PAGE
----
The next thing I checked was the specs on the S9 and here is what we got:
1127W (11.5TH/s batch), 1225W (12.5TH/s batch), 1274W (13TH/s batch), 1323W (13.5TH/s batch), 1372W (14TH/s batch) (at the wall, with Bitmain’s APW3 PSU,93% efficiency, 25°C ambient temp). Expected discrepancy of +10%
Being as the expected discrepancy of +10%, then this means even the 11.5 TH/s batch could run up to 1239.7 watts. which simply means to me that running a 1200 watt (on 110 volt) would mean the APW 3++ would be running at just over max capacity the whole time. This does not seem like a good idea to me, especially when running a S9 that cost a few thousand $.
This leaves me pretty convinced that I would not be comfortable hooking up a APW3++ to an S9 on a 110 volt line.
Then I have heard that a 1600 watt power supply that can be used with the S9 is a EVGA 1600 watt max power unit. However after digging into the specs of this unit it indicates similar specs as the psu from bitmain.
So this might mean that the EVGA 1600 watt is actually max 1600 watts on 230 volts or 240 volts and might be less on 120 volts. I can't find any clarity on whether or not the 1600 watt evga psu will put out 1600 watts on a 120 volt. Only a chart on the evga site that says the input range is 115 - 240 VAC, 17-10A, 50 - 60 Hz. So I really need to see a spec that says on 120 volt it puts out 1600 watts. The only info out there is in forum posts and videos whereas seeing it on a spec sheet from evga would be better. According to some videos and posts the psu works with the S9.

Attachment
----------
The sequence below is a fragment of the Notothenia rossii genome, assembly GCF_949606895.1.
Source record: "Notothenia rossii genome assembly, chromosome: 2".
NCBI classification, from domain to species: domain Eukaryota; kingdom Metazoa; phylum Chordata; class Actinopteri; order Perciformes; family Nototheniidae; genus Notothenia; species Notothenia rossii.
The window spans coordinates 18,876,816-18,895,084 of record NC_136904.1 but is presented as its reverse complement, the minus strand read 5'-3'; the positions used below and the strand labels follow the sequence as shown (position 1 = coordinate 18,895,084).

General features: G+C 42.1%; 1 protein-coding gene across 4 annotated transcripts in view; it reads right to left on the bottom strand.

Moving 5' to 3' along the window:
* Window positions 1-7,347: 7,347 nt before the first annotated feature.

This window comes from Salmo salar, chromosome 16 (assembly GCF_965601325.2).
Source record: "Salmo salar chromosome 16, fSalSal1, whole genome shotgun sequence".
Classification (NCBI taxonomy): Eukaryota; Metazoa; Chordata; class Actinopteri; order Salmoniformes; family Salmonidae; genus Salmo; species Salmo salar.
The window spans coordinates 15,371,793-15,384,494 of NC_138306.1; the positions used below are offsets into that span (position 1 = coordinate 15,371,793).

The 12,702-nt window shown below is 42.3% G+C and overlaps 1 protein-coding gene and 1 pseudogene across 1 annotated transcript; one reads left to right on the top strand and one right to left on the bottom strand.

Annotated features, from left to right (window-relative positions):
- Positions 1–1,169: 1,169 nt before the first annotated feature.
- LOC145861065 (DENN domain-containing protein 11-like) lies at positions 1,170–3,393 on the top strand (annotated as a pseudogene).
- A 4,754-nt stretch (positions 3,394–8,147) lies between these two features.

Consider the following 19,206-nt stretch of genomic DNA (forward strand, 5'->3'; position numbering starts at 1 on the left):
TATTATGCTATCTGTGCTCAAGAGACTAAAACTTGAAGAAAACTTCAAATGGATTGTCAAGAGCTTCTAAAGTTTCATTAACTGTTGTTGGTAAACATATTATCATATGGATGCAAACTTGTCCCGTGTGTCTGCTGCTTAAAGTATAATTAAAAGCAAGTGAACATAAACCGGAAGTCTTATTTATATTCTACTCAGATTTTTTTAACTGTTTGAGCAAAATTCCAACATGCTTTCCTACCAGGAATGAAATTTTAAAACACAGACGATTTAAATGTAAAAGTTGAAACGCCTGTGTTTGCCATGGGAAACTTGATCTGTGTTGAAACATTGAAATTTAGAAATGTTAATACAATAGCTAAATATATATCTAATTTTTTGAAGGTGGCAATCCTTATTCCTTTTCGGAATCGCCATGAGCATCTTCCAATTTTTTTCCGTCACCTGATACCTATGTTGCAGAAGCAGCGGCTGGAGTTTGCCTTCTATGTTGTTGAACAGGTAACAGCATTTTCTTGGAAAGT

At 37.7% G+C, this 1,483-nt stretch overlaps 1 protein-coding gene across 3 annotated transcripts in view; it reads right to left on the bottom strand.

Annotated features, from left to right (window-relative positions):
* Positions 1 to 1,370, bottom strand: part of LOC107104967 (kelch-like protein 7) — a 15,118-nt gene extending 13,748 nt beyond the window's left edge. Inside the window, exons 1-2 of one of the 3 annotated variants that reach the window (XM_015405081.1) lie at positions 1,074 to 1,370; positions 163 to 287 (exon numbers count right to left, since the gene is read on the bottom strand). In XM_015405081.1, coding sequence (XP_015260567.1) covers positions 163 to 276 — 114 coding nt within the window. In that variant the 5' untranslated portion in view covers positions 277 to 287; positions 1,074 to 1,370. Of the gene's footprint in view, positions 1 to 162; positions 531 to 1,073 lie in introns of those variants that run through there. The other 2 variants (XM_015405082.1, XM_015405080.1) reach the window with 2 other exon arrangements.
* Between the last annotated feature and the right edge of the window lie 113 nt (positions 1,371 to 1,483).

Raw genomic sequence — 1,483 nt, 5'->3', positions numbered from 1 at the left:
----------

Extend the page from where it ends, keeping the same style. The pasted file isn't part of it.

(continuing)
And if it was to draw the max, bitmain says it will draw max of 1509.2 watts after adding 10% to the specs. So according to this chart from home depot it would need to be on a 20 amp 12 gauge wiring to be safe. The 12 gauge wiring is recommend to have a max average of 1920 watts (80 % of the max). The range listed on evga website is 120 volts and 17 amps to 10 amps which would be a max of 1955 watts if it uses 17 amps when hooked up to 120 volts.
So after all that, I have 3 questions for evga.
- How many maximum amps will the psu use on 120 volts?
According to the manual:
115-240 VAC, 17-10A, 60/50 Hz
- Will the psu produce 1600 watts using 120 volt line?
According to the Evga T2 1600 Watt Manual, the psu will put out 1600 watts on a 115 Volt line.
Thank you for purchasing the EVGA SuperNOVA 1600 T2 power supply. This power supply features 1600 watts of continuous power delivery with 94% (115V) efficiency and exceptionally clean voltage output. What does that mean? The best stability, reliability, overclockability, and unparalleled control. The SuperNOVA 1600 T2 is the
ultimate tool for powering today's and tomorrow's biggest and toughest systems.
The SuperNOVA TITANIUM series has outstanding electrical performance with ultra stable voltage and extremely clean power output. This can help you achieve the highest possible overclock (optional) and provide the most stable and reliable power to all components. The SuperNOVA TITANIUM series also has high efficiency greater than 94% (115V) and is 80 PLUS TITANIUM certified.
And lastly the details of the power supply in London Ontario Can be found here.